answers from Dallas on

Honestly, I have a question for you. What is DS? Did you teach your son all of that information or did he go to a private school? I work full-time and have my 2 year old in a private school and he has learned, but nothing to that extent. Just curious.



answers from Portland on

Your son is incredible and more than he need know coming out of kindergarten. You have taught him and will need to continue to teach him above grade level. It will not be that he will not learn in school, he will it will be things like concepts and social skills than the basics he already.

Send him to preschool school for the things you can not teach him. (Social skills) You keep challenging him, you have done such a great job already. He is above any montessori education.

A lot a Smart kids need to work on their fine motor skills. Art work, writing, because their mind works so fast their hand righting is bad. Preschool-coloring.



answers from Tyler on

Hey -
My son was in a similar boat. I have him in a private daycare that turns into an elementary school. He attended Kindergarten and 1st grade at the private school and for 2nd grade, I am sending him to public school. For me, I think those first two years, with smaller classrooms were perfect for him. But, also, the smaller classroom led to a lot of social issues (he definitely cried because he didn't have someone to play with at some point or another). He has been with these same kids since he was 2 years old and honestly, I am ready for him to be exposed to a different environment. So, he is starting public school this fall and we will see how he does. I decided NOT to continue to pursue more academics for him because, the reality is, I can't continue to provide that through his educational years. We live in a smaller town and don't have access to facilities. Plus, i can't afford to continue private school.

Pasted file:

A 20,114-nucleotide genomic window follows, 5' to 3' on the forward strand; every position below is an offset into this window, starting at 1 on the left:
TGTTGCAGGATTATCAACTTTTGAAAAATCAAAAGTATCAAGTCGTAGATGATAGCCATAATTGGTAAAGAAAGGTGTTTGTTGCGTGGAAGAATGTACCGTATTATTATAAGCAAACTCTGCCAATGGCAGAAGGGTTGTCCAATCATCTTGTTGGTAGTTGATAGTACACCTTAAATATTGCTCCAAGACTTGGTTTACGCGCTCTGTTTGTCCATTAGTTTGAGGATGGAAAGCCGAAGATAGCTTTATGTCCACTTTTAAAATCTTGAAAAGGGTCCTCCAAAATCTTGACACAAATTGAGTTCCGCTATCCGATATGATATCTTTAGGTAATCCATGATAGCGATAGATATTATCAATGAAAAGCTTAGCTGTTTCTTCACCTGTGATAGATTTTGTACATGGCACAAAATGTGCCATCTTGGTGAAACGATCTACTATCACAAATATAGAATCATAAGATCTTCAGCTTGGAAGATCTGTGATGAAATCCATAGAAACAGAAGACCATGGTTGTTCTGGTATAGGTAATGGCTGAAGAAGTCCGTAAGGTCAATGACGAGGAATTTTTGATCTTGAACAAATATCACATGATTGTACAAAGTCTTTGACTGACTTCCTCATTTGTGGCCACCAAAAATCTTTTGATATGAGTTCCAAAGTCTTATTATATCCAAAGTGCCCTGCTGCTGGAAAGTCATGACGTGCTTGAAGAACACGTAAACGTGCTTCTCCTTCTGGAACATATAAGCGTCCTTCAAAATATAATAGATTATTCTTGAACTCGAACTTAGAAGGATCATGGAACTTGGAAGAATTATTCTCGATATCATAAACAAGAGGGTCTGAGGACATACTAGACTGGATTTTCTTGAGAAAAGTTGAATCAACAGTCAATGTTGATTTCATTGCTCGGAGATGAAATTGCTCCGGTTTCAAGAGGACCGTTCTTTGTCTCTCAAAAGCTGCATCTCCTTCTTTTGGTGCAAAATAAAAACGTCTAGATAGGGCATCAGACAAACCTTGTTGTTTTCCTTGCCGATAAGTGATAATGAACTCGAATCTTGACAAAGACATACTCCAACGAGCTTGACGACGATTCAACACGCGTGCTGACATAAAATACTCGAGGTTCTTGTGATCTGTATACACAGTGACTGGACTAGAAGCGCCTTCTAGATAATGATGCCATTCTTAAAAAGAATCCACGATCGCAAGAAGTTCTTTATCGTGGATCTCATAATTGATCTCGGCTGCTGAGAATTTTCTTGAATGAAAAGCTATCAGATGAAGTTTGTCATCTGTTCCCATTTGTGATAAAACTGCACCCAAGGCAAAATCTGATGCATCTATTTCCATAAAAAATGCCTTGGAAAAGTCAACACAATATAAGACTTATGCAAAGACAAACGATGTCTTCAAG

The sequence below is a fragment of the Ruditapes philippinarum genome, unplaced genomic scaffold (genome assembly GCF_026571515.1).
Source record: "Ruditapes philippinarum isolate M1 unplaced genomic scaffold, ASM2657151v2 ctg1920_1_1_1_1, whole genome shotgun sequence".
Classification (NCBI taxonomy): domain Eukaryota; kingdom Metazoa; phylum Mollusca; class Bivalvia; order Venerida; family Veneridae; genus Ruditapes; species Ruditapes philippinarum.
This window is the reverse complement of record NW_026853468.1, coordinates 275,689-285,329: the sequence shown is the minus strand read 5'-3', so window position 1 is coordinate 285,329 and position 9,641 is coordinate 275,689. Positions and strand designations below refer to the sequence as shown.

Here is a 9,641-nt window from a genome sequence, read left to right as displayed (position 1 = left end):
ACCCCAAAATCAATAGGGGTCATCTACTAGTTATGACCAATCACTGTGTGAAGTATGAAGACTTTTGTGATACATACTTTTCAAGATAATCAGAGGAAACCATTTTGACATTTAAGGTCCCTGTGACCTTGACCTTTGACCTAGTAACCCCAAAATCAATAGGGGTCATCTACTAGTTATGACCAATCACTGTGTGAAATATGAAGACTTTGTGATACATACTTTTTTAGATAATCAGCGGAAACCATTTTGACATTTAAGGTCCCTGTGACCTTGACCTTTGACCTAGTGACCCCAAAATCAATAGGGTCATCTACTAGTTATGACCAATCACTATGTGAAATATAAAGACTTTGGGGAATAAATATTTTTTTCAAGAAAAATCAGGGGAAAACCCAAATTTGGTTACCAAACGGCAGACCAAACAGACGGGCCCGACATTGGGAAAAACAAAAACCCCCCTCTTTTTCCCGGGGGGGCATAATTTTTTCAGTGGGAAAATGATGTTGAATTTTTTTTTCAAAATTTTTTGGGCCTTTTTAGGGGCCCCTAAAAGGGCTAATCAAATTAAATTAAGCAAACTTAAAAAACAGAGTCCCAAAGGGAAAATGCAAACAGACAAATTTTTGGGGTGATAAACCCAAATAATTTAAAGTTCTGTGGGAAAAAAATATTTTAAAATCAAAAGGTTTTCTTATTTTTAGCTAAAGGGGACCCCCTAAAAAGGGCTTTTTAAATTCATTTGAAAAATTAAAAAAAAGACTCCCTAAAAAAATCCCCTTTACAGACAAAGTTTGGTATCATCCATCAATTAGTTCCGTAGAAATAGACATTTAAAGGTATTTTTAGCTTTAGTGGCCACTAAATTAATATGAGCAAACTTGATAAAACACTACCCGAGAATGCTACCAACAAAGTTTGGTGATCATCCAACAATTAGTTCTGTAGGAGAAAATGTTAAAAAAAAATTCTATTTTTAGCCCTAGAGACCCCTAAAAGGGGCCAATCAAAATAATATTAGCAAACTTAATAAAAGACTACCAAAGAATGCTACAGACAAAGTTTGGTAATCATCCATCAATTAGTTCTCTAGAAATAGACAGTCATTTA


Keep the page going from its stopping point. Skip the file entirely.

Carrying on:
Interestingly enough, my daughter (who is now 2) is knowing information even before my son did at a comparable age. So, I am very curious to see how she is going to turn out. But, I'm transferring her now, to a different daycare (the same one my son will go to for afterschool care). It is not as academically inclined as the current daycare. But, again, I decided it just does not matter. We can't really excel them in the next few years. So, my philosophy is that the "extra" stuff will come in highschool with dual college credits, etc. I am not going to focus on it now.